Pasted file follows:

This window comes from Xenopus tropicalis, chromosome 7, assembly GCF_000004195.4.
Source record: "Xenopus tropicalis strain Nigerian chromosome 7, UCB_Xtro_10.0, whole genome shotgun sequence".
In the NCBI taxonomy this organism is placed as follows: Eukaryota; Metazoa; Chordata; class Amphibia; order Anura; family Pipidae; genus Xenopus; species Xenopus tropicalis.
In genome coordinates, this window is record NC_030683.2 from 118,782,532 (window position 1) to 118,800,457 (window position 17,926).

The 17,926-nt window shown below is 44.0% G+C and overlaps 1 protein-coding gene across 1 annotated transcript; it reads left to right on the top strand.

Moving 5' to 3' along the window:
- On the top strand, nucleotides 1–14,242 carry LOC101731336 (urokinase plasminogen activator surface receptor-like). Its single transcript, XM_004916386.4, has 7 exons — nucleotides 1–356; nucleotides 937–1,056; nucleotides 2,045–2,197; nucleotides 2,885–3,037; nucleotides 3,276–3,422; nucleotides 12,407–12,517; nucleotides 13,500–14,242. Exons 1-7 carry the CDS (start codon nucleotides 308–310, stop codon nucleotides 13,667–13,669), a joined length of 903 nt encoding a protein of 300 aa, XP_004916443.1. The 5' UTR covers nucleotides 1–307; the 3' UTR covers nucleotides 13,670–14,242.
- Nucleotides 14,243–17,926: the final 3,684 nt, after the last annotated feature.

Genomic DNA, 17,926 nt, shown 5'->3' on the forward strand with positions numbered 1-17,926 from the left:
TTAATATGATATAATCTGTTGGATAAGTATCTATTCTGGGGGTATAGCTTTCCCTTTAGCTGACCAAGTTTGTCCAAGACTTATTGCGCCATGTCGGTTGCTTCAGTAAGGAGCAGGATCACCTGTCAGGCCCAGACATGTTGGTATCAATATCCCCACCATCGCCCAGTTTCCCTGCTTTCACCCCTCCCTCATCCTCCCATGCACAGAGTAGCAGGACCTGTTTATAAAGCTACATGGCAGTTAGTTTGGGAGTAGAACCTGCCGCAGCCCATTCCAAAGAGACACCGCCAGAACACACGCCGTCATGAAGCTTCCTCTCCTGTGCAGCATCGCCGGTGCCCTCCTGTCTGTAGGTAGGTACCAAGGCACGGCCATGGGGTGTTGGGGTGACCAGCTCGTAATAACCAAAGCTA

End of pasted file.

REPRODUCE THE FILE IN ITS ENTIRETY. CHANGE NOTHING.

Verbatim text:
This window comes from Xenopus tropicalis, chromosome 7, assembly GCF_000004195.4.
Source record: "Xenopus tropicalis strain Nigerian chromosome 7, UCB_Xtro_10.0, whole genome shotgun sequence".
In the NCBI taxonomy this organism is placed as follows: Eukaryota; Metazoa; Chordata; class Amphibia; order Anura; family Pipidae; genus Xenopus; species Xenopus tropicalis.
In genome coordinates, this window is record NC_030683.2 from 118,782,532 (window position 1) to 118,800,457 (window position 17,926).

The 17,926-nt window shown below is 44.0% G+C and overlaps 1 protein-coding gene across 1 annotated transcript; it reads left to right on the top strand.

Moving 5' to 3' along the window:
- On the top strand, nucleotides 1–14,242 carry LOC101731336 (urokinase plasminogen activator surface receptor-like). Its single transcript, XM_004916386.4, has 7 exons — nucleotides 1–356; nucleotides 937–1,056; nucleotides 2,045–2,197; nucleotides 2,885–3,037; nucleotides 3,276–3,422; nucleotides 12,407–12,517; nucleotides 13,500–14,242. Exons 1-7 carry the CDS (start codon nucleotides 308–310, stop codon nucleotides 13,667–13,669), a joined length of 903 nt encoding a protein of 300 aa, XP_004916443.1. The 5' UTR covers nucleotides 1–307; the 3' UTR covers nucleotides 13,670–14,242.
- Nucleotides 14,243–17,926: the final 3,684 nt, after the last annotated feature.

Genomic DNA, 17,926 nt, shown 5'->3' on the forward strand with positions numbered 1-17,926 from the left:
TTAATATGATATAATCTGTTGGATAAGTATCTATTCTGGGGGTATAGCTTTCCCTTTAGCTGACCAAGTTTGTCCAAGACTTATTGCGCCATGTCGGTTGCTTCAGTAAGGAGCAGGATCACCTGTCAGGCCCAGACATGTTGGTATCAATATCCCCACCATCGCCCAGTTTCCCTGCTTTCACCCCTCCCTCATCCTCCCATGCACAGAGTAGCAGGACCTGTTTATAAAGCTACATGGCAGTTAGTTTGGGAGTAGAACCTGCCGCAGCCCATTCCAAAGAGACACCGCCAGAACACACGCCGTCATGAAGCTTCCTCTCCTGTGCAGCATCGCCGGTGCCCTCCTGTCTGTAGGTAGGTACCAAGGCACGGCCATGGGGTGTTGGGGTGACCAGCTCGTAATAACCAAAGCTA